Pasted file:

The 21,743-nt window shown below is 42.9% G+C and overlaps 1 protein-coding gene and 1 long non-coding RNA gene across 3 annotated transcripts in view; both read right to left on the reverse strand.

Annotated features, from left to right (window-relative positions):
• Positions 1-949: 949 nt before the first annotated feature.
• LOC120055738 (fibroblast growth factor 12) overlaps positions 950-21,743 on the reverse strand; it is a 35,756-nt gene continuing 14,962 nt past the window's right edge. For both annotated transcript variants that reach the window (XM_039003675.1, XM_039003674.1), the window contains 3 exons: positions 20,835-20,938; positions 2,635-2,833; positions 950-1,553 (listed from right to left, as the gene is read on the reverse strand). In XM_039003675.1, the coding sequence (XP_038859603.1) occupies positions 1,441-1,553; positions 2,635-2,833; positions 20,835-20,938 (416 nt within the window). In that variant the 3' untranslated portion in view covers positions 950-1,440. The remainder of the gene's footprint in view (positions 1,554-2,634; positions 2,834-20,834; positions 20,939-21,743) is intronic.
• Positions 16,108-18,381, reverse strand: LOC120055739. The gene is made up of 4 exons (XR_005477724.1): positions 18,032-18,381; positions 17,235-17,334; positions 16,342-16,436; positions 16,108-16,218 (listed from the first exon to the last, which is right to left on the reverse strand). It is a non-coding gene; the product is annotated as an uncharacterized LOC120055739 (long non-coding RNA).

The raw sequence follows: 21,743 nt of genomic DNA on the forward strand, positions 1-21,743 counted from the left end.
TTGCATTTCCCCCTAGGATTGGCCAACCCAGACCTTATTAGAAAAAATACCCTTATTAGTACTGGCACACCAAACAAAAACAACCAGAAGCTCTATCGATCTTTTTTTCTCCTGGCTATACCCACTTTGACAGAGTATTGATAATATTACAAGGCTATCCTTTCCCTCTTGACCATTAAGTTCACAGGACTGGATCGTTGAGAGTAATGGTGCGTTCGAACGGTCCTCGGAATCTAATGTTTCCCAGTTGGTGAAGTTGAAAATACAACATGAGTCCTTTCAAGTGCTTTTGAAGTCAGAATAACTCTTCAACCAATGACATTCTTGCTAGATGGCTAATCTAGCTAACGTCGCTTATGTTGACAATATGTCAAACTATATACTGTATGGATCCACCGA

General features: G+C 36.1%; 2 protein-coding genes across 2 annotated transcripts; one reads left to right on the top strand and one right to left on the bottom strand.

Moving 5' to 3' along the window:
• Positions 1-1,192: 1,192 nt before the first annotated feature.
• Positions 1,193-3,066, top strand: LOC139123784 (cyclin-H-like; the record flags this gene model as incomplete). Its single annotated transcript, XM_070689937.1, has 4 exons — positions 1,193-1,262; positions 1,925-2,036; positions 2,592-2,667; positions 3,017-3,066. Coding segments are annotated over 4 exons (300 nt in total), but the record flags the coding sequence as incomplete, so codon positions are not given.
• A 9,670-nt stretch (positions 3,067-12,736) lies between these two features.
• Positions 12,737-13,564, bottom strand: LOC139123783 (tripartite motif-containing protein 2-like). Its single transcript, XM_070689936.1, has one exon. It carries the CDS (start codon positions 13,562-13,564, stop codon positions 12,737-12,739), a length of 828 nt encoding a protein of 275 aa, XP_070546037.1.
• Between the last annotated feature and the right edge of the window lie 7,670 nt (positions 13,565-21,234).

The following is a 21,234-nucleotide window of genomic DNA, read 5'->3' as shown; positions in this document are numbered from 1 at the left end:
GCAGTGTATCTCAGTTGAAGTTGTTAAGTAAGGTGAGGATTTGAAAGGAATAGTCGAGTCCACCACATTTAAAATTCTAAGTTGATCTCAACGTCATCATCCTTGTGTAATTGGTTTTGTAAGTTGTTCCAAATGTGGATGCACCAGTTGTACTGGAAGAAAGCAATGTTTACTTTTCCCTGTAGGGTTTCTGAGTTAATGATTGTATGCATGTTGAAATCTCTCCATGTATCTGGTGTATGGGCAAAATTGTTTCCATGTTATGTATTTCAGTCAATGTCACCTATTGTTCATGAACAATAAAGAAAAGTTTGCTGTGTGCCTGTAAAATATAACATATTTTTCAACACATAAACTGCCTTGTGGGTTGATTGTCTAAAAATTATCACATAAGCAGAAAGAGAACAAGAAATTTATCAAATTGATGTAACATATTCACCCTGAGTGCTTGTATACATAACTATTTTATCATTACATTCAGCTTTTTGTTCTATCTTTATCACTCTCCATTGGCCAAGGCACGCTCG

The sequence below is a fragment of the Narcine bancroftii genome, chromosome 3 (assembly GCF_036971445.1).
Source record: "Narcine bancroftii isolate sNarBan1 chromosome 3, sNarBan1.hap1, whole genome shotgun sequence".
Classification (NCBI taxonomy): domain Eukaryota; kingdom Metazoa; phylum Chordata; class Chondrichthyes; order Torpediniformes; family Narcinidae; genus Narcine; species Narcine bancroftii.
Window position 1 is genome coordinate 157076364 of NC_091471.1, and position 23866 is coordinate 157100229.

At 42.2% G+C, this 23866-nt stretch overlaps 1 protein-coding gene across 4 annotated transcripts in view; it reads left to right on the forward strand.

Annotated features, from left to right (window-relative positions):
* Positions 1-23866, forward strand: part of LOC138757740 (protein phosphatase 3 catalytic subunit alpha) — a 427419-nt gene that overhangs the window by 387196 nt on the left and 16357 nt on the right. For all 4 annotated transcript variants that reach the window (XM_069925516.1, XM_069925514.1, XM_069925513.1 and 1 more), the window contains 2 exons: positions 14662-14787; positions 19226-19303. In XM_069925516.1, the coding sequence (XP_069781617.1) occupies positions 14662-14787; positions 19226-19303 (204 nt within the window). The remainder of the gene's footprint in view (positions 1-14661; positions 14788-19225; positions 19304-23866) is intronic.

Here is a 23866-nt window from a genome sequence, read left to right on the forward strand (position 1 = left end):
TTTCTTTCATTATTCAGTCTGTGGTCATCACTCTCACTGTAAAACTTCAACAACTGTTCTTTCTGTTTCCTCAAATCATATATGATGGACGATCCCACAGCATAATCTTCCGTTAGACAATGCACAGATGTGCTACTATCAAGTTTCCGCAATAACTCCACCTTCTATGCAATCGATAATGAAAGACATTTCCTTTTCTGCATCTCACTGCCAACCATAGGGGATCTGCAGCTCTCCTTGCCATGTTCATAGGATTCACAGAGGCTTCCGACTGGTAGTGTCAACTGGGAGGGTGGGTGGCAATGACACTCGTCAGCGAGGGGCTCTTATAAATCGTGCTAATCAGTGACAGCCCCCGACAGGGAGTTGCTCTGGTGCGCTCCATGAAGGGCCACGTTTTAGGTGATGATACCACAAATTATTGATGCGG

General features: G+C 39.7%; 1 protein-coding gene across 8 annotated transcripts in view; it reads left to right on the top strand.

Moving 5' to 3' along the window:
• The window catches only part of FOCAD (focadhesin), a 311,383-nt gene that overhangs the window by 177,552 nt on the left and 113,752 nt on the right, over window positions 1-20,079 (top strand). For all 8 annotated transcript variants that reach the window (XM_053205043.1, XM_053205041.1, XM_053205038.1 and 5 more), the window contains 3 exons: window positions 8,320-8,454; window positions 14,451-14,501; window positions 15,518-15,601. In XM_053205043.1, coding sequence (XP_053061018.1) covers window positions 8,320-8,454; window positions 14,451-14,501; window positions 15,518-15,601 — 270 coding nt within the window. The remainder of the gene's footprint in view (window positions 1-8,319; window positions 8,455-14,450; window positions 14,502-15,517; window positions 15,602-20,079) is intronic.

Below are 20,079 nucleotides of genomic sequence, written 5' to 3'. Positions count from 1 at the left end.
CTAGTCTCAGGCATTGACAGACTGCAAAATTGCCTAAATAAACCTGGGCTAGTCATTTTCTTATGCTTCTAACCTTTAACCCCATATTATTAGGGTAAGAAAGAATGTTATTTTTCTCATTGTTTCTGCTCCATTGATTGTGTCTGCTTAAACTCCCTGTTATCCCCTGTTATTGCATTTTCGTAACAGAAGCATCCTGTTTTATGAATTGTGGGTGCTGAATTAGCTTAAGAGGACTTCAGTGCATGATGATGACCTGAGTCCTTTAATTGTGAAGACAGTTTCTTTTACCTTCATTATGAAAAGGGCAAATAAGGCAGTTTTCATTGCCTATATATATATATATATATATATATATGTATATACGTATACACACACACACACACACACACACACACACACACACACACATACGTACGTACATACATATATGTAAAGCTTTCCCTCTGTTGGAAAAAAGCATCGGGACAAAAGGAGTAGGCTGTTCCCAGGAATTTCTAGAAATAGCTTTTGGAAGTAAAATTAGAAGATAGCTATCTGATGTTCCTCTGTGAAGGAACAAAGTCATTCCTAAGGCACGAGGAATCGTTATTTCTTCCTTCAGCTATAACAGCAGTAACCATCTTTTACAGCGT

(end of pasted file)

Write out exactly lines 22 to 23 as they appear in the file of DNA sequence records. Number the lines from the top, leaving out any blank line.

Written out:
Annotated features, from left to right (window-relative positions):
* Positions 1-23866, forward strand: part of LOC138757740 (protein phosphatase 3 catalytic subunit alpha) — a 427419-nt gene that overhangs the window by 387196 nt on the left and 16357 nt on the right. For all 4 annotated transcript variants that reach the window (XM_069925516.1, XM_069925514.1, XM_069925513.1 and 1 more), the window contains 2 exons: positions 14662-14787; positions 19226-19303. In XM_069925516.1, the coding sequence (XP_069781617.1) occupies positions 14662-14787; positions 19226-19303 (204 nt within the window). The remainder of the gene's footprint in view (positions 1-14661; positions 14788-19225; positions 19304-23866) is intronic.